Jack Moore

Email: jack(at)jmoore53.com
Project Updates

Half Baked Homelab

12 Nov 2019 » sysadmin, networking, virtual, proxy

Setting up a Semi-version of a Homelab

Two laptops are currently connected to the home network on the network

Docker Container firefox running on my current workstation

Physical Machine

On my homelab, I have virt-manager. I usually open an X11 ssh connection to my homelab with ssh -X xps Then graphics are passed when I run programs on the homelab host.

In virtmanager I have two networks setup, nat-net is that is NAT’d to the host, and the other, isolated-net is I have 3 vm’s configured, pfsense is on the nat-net and isolated-net; and ubuntu1 and ubuntu2 are strictly on the isolated-net.

The pfsense box has two interfaces which allows it to talk to both networks. When assigning networks from virt-manager, make a note of the MAC Addresses, these are important when configuring the LAN and WAN.


Pfsense was easy enough to install. There are about a million guides so I’m going to keep this brief.

When installing from the terminal, configure the WAN. Configuring LAN can be done earlier. Being able to talk out is pretty important.. I ran into a hiccup and was unable to ping or curl although I knew the services were running that usually return responses to these two commands. I then looked and saw the firewall was blocking all incoming traffic on all ports. With pfctl -d I disabled the firewall and was able to ping and get to port 80 on the machine. The one caveat with this was that upon saving once, the firewall is re-enabled. This wasn’t an issue for me, so I changed a few settings allowing private ip's and allowing bogus networks as well as added a firewall rule to allow anything from the physical machine. I was then able to curl and ping the box as I had planned.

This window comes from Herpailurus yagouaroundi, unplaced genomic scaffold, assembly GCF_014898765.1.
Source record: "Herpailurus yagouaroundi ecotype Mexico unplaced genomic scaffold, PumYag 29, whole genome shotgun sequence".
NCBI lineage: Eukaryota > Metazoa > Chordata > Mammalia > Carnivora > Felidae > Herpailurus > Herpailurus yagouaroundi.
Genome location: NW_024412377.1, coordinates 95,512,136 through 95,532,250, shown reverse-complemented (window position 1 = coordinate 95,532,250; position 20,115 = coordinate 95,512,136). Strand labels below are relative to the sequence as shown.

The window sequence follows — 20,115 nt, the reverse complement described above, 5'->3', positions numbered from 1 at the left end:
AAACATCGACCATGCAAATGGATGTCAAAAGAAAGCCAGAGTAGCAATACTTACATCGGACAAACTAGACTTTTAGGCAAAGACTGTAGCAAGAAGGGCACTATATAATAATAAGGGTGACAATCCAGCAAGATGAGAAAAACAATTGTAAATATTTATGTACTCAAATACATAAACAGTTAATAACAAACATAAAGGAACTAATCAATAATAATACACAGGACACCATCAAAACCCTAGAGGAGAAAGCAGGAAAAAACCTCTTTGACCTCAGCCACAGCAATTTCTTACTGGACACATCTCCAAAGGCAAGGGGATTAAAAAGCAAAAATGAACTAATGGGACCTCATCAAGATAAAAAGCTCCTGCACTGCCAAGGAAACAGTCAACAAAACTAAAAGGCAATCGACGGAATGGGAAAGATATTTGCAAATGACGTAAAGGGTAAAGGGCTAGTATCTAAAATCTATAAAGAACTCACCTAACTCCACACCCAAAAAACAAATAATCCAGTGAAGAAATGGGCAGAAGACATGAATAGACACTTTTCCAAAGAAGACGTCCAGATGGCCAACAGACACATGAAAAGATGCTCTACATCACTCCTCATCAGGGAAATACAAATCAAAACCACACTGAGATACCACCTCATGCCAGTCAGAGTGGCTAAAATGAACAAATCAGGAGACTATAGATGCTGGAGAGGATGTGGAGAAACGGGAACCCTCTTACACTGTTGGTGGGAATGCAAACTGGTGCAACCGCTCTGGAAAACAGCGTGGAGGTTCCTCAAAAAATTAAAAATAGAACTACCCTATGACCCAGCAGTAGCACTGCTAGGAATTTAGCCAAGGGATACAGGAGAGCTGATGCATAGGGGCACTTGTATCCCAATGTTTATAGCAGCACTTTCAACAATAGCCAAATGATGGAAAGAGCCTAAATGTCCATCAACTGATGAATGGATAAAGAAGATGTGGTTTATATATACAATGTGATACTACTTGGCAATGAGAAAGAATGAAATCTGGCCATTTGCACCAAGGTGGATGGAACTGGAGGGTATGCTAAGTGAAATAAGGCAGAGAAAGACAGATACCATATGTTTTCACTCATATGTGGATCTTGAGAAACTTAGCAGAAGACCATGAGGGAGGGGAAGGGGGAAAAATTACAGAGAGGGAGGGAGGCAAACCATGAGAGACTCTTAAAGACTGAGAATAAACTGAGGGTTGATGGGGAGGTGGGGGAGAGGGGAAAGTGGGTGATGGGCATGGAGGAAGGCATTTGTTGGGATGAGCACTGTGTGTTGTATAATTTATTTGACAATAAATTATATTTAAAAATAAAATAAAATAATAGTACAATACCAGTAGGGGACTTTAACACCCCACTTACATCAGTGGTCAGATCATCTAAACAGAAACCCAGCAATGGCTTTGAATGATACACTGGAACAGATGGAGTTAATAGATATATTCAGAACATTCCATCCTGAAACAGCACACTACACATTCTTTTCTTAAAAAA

The other note was configuring the gateway and IP address on the WAN. For some reason the IP Address was configured for the host machine,, so the pfsense vm was getting a 192.168 address rather than a 10.0 address. I had to go in and statically change the IP and subnet mask and then everything was good to go.

Socks Proxy over SSH Tunnel

Socks proxy over ssh is pretty easy to configure if you know how to. The following command opens a proxy.

ssh -D 10080 -q -C -N xps

-D 10080 opens the SOCKS proxy on localhost port 10080

-C compresses the data

-q doesn’t output anything locally

-N used for only forwarding ports

xps is set in ~/.ssh/config for my homelab physical host

Docker Firefox Proxy-Proxy


Configuring the firefox container at localhost:5801; To make this clear I am going to port 5801 on my mac which is a port that opens to a firefox container. In the container, I set the firefox prefrences to use the host.docker.internal and port 10080. This way I don’t have to continue to change the settings on my local macbook firefox settings.

I will for sure look into firefox profiles or profiles plugins in the near future for opening the proxy to the homelab.


These are the services I wanted to host:


© Jack Moore